Two new fascinating resources on sea turtle conservation are now available.
Turtle Sense baby monitor. Well, technically, it's an egg hatching activity sensor, but come on, turtle baby monitor sounds better.
Let's say you found and relocated your turtle nests. Now, you are waiting for the eggs to hatch so you can help the babies out to the beach, before coatis or vultures help themselves. In practice, it means intuiting by the shape of the sand whether something has shifted underneath. Every day for several weeks after about 40 days (most species take about 45-70 days - and it varies by conditions and temperature). If you are too late or too early, you will likely end up with many dead baby turtles.
You'd hope a better method existed, right?
An interdisciplinary team of amazing committed self-identified nerds designed a sensor to monitor baby turtle activity. This Conversation article reports on the project:
"...We found that by placing a simple sensor disguised as a turtle egg in the nest, we could detect activity in the nest that indicated when the baby turtles would emerge from the sand and swarm toward the water."
"...Participants included Eric Kaplan, the man I met on the beach and the founder of the Hatteras Island Ocean Center; David Hermeyer and Samuel Wantman, retired engineers at the San Francisco nonprofit Nerds Without Borders; IBM master inventor Thomas Zimmerman; and veterinary student Joshua Chamberlin. As a developmental neuroscientist, I worked to understand how the baby turtles might use motion or vibrations to coordinate nest activity. [Erin Clabough, Associate Professor of Psychology, University of Virginia]"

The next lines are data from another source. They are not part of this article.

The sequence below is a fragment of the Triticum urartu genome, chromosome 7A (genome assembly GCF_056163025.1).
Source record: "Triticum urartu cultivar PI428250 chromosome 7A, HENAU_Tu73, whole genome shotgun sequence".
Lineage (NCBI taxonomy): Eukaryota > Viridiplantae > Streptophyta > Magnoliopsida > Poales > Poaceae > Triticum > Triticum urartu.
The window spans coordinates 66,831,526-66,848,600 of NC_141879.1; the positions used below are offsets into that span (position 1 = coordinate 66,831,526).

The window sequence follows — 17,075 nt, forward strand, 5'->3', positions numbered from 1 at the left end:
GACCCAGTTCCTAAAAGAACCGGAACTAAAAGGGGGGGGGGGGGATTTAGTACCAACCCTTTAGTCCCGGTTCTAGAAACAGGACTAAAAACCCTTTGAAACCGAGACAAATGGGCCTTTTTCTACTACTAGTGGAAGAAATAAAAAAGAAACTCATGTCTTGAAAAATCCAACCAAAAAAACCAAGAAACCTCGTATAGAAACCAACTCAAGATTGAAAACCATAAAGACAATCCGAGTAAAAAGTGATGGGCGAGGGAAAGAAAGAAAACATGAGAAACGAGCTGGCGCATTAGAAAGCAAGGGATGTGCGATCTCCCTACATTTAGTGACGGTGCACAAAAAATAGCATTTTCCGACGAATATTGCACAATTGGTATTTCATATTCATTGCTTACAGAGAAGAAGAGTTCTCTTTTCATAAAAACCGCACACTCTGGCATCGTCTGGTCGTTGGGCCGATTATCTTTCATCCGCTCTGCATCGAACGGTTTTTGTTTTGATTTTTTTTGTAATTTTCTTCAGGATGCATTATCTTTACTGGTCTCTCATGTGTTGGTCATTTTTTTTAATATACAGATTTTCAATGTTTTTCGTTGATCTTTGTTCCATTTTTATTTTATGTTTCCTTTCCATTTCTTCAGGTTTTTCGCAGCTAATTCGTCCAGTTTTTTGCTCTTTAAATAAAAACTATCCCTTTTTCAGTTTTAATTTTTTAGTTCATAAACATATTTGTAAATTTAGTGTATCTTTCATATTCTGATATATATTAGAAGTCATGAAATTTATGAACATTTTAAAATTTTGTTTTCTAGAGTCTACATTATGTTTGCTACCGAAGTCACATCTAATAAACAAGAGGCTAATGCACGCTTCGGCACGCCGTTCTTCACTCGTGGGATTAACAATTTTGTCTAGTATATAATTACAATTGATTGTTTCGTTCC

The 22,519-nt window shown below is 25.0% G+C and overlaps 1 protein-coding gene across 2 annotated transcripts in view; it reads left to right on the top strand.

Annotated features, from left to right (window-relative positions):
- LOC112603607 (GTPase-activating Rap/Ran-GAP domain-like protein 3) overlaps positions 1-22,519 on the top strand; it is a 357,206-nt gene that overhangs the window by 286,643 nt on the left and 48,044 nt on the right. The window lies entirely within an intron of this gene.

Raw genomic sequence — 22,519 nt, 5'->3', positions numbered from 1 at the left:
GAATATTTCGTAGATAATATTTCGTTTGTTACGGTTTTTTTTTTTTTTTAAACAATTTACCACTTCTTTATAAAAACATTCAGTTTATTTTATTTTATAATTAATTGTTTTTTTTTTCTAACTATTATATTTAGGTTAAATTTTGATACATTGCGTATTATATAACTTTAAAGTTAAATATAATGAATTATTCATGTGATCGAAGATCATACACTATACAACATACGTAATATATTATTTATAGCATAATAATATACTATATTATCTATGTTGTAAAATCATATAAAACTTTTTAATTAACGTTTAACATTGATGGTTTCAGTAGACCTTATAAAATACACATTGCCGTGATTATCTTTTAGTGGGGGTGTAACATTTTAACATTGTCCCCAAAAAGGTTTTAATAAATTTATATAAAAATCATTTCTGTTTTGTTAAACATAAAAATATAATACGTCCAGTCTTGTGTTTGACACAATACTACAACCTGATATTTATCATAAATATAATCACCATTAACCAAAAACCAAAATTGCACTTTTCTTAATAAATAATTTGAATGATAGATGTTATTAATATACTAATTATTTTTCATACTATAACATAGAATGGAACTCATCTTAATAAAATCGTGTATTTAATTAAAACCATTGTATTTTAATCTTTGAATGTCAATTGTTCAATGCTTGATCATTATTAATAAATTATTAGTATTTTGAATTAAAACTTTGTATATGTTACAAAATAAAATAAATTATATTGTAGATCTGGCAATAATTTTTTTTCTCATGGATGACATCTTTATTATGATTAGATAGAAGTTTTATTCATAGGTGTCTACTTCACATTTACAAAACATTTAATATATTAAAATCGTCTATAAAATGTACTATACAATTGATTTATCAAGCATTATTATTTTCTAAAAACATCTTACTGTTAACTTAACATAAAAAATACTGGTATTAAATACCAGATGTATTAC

The sensors appear designed to be somewhat "do-it-yourself". That is, plans for sensor construction should be open source and freely accessible here (on a website, very appropriately named Nerds without Borders. I think I am in love). Which means they should not be hard to make. Looks like the sensor itself fits inside a ping-pong ball, to look like an turtle egg! However, so far it seems like work in progress: Currently, the site says "All the design information will be available to the public on the wiki" - but I could not find it yet.
2. Infographic exhibition of Costa Rican turtles
Most people in this world are not lucky enough to see turtles directly on the beach. If that applies to you, there is a new infographic:"According to the ICT, this infographic is the most extensive and detailed that has been carried out to date".
It is developed by a cooperation between Costa Rican Institute of Tourism and SINAC experts. It is downloadable. And has tremendous amount of images and information on all five sea turtle species present in Costa Rica (by the way, only seven species in the world - and yes, Costa Rica has five of them).
Unfortunately, access to the infographic itself is a perfect illustration of systemic problems with many Costa Rican initiatives. It was lovingly created for an English-language audience. Also by enthusiastic nerds, judging by the incredible amount of detail. (Nerds of the world, unite!) But try actually finding it.
The news article about it does not link to it. After a long search I located what seems to be the relevant page - yet it returns a 404 at the time of posting. Eventually, I simply found a general page for infographics on the Institute of Tourism site:
In addition to turtles, it has birds of prey and humpback whales. The turtles one is indeed very thorough. Just plan ahead to wait for it to load.